New steps to speed service reforms

Jing'an is expected to be a vital part of the global services provider network by providing strong support in help with introducing overseas institutions.

Jing'an District, which was appointed the city’s district to pioneer services reform in 2010, has been given a list of 26 suggestions by the Shanghai government to help achieve the goal.

They include simplifying administrative procedures, introducing incentives to attract talent and tapping into historical preservation and reuse.

Jing’an is being urged to step up its efforts as part of the city government’s ongoing campaign to promote Shanghai’s manufacturing, services, shopping and culture.

By 2020, it is envisaged that the district’s annual increase in the added value of the services industry will remain higher than 7 percent, with tax revenue from the sector accounting for 95 percent or more of the total. There will also be 80 regional headquarters in Jing’an by then, according to the city’s plan.

Jing’an compares itself to world-class regions famed for great services, and thus it will improve its ability to allocate global resources, from capital to technology, and from information to talent, according to Xu Xingli, deputy director of Jing’an Development and Reform Commission.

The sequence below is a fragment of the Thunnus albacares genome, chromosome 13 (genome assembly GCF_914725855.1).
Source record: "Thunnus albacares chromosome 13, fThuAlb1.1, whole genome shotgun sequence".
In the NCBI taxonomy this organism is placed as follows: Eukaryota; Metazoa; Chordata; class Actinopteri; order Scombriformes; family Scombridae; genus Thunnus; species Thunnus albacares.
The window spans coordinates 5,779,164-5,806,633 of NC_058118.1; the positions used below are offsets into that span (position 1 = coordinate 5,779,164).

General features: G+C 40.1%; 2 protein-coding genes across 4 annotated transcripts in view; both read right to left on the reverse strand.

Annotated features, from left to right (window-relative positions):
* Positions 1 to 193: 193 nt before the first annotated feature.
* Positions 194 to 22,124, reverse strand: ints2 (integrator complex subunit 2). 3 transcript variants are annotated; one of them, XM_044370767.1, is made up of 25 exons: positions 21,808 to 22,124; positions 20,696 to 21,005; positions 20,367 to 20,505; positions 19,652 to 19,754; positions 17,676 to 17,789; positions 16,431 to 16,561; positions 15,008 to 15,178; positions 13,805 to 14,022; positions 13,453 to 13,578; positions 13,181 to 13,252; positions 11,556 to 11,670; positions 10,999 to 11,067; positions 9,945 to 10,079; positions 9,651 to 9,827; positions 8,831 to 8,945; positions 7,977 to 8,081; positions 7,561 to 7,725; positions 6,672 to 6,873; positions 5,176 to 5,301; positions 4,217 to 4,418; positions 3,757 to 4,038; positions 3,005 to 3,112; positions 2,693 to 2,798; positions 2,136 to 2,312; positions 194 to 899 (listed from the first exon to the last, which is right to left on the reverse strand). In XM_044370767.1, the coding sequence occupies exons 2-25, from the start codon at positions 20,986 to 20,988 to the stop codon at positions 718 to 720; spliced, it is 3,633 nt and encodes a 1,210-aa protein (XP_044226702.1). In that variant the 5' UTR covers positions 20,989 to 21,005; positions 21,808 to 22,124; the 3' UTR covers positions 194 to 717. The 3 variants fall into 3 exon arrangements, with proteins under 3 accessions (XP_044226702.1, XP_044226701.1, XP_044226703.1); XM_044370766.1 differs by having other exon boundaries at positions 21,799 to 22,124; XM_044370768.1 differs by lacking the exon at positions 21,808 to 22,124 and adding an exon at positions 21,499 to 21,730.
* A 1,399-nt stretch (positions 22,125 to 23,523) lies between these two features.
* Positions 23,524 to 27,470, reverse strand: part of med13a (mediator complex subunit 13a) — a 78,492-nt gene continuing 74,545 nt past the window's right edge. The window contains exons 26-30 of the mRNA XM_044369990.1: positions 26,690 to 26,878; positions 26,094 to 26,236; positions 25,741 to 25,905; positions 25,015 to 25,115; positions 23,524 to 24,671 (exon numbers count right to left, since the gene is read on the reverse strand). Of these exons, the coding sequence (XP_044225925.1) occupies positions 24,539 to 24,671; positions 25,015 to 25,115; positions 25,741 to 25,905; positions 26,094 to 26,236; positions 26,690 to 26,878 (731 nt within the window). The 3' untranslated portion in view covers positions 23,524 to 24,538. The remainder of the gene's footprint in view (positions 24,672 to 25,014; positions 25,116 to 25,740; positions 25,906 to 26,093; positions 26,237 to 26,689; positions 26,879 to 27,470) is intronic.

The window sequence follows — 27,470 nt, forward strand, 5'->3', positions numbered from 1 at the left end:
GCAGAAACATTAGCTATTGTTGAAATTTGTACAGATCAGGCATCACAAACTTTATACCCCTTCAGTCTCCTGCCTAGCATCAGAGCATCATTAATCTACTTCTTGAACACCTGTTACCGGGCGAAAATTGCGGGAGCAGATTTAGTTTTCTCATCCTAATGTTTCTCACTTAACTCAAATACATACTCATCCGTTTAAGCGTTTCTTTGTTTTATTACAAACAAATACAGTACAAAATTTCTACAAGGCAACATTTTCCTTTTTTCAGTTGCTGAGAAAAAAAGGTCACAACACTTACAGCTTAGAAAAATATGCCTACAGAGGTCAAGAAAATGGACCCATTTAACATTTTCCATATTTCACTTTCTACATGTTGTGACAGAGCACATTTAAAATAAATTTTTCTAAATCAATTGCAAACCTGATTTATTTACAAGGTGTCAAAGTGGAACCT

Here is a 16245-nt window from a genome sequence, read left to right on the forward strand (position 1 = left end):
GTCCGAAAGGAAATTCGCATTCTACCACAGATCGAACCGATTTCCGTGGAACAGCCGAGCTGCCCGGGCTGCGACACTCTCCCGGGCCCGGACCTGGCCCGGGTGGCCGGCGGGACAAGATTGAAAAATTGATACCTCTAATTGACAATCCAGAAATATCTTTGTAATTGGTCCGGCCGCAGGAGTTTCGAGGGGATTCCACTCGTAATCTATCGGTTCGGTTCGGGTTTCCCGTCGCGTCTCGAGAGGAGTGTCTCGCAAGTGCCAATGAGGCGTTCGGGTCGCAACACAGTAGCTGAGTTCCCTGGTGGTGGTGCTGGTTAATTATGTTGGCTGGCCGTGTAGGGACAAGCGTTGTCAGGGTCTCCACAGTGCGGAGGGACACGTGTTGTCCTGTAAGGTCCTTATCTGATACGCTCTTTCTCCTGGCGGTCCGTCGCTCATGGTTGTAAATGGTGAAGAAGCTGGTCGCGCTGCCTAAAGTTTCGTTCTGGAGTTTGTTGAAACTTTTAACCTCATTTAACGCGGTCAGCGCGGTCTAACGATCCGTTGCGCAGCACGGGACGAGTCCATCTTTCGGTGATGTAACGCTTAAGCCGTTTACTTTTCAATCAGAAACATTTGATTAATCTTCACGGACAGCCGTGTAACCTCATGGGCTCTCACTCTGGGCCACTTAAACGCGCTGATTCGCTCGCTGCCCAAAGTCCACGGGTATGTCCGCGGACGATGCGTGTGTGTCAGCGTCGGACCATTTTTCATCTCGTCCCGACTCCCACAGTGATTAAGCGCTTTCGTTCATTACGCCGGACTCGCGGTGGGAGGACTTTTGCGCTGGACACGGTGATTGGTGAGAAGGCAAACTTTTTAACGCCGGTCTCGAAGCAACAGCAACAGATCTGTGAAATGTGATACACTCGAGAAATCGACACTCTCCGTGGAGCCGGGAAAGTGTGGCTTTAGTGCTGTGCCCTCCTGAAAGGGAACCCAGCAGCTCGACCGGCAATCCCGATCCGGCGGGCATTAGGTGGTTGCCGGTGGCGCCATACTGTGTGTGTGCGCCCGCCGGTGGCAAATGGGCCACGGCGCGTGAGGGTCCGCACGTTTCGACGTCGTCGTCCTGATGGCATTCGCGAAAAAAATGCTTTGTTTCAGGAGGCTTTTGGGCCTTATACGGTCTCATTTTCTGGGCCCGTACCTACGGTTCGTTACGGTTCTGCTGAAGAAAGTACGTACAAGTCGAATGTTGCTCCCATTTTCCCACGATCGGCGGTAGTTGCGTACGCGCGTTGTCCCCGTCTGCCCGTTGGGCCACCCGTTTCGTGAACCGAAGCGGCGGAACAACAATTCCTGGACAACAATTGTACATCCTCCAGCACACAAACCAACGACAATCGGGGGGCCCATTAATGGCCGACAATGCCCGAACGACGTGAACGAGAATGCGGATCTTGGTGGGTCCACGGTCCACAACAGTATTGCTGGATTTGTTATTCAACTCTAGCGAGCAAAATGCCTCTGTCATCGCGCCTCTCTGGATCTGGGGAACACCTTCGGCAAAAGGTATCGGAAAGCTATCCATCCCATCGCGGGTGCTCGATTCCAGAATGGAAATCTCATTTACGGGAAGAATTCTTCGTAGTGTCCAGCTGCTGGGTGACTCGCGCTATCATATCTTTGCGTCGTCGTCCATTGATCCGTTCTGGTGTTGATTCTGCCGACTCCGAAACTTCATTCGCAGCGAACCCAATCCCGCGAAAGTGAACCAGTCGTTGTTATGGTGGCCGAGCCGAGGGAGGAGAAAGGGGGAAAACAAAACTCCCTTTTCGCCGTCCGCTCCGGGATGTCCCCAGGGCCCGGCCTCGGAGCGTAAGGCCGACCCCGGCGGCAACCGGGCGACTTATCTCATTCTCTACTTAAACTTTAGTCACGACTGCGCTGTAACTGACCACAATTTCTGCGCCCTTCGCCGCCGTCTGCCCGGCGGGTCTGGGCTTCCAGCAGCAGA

“Jing’an is expected to be a vital part of the global services provider network by providing strong support in help with introducing overseas institutions and exporting local companies,” she said.

The Globalization and World Cities Research Network, a think tank based at the UK’s Loughborough University, ranked Shanghai ninth in its advanced producer services ranking last year, noting its strong advantages and influence in the sector.

A number of achievements have been made over the eight years since the services project began in Jing’an.

The district became the first in the city to establish a professional human resources services industrial park, aiming to provide talent for Shanghai and the Yangtze Delta area.

It also cooperated with Customs to grant priority to nearly 20 labels, including luxury brand Gucci and high-street brand Zara, reducing the chances of shipments being held up for inspection.


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